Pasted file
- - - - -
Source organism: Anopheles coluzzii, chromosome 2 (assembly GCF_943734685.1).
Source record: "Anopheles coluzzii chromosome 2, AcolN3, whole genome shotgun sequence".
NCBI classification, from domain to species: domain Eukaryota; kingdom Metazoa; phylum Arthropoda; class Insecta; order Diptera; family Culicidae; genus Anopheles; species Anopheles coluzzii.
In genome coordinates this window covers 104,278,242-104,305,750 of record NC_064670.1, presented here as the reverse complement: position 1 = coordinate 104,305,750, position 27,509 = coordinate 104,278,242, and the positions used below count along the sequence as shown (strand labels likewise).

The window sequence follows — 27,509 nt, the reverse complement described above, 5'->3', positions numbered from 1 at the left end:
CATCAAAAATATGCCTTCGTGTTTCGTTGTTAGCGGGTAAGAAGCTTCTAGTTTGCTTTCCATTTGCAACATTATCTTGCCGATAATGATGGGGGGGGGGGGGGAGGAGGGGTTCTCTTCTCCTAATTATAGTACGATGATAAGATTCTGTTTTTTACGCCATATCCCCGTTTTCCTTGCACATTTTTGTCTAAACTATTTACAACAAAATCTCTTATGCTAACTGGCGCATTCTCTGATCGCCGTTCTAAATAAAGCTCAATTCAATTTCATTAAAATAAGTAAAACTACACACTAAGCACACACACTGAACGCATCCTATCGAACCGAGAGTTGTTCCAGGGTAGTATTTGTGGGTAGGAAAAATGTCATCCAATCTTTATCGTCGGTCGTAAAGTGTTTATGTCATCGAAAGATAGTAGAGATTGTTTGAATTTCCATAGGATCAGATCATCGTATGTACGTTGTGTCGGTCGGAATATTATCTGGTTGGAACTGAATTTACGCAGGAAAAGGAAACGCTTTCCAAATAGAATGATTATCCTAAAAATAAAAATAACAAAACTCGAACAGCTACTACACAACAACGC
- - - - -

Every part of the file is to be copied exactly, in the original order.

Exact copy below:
Source organism: Anopheles coluzzii, chromosome 2 (assembly GCF_943734685.1).
Source record: "Anopheles coluzzii chromosome 2, AcolN3, whole genome shotgun sequence".
NCBI classification, from domain to species: domain Eukaryota; kingdom Metazoa; phylum Arthropoda; class Insecta; order Diptera; family Culicidae; genus Anopheles; species Anopheles coluzzii.
In genome coordinates this window covers 104,278,242-104,305,750 of record NC_064670.1, presented here as the reverse complement: position 1 = coordinate 104,305,750, position 27,509 = coordinate 104,278,242, and the positions used below count along the sequence as shown (strand labels likewise).

The window sequence follows — 27,509 nt, the reverse complement described above, 5'->3', positions numbered from 1 at the left end:
CATCAAAAATATGCCTTCGTGTTTCGTTGTTAGCGGGTAAGAAGCTTCTAGTTTGCTTTCCATTTGCAACATTATCTTGCCGATAATGATGGGGGGGGGGGGGGAGGAGGGGTTCTCTTCTCCTAATTATAGTACGATGATAAGATTCTGTTTTTTACGCCATATCCCCGTTTTCCTTGCACATTTTTGTCTAAACTATTTACAACAAAATCTCTTATGCTAACTGGCGCATTCTCTGATCGCCGTTCTAAATAAAGCTCAATTCAATTTCATTAAAATAAGTAAAACTACACACTAAGCACACACACTGAACGCATCCTATCGAACCGAGAGTTGTTCCAGGGTAGTATTTGTGGGTAGGAAAAATGTCATCCAATCTTTATCGTCGGTCGTAAAGTGTTTATGTCATCGAAAGATAGTAGAGATTGTTTGAATTTCCATAGGATCAGATCATCGTATGTACGTTGTGTCGGTCGGAATATTATCTGGTTGGAACTGAATTTACGCAGGAAAAGGAAACGCTTTCCAAATAGAATGATTATCCTAAAAATAAAAATAACAAAACTCGAACAGCTACTACACAACAACGC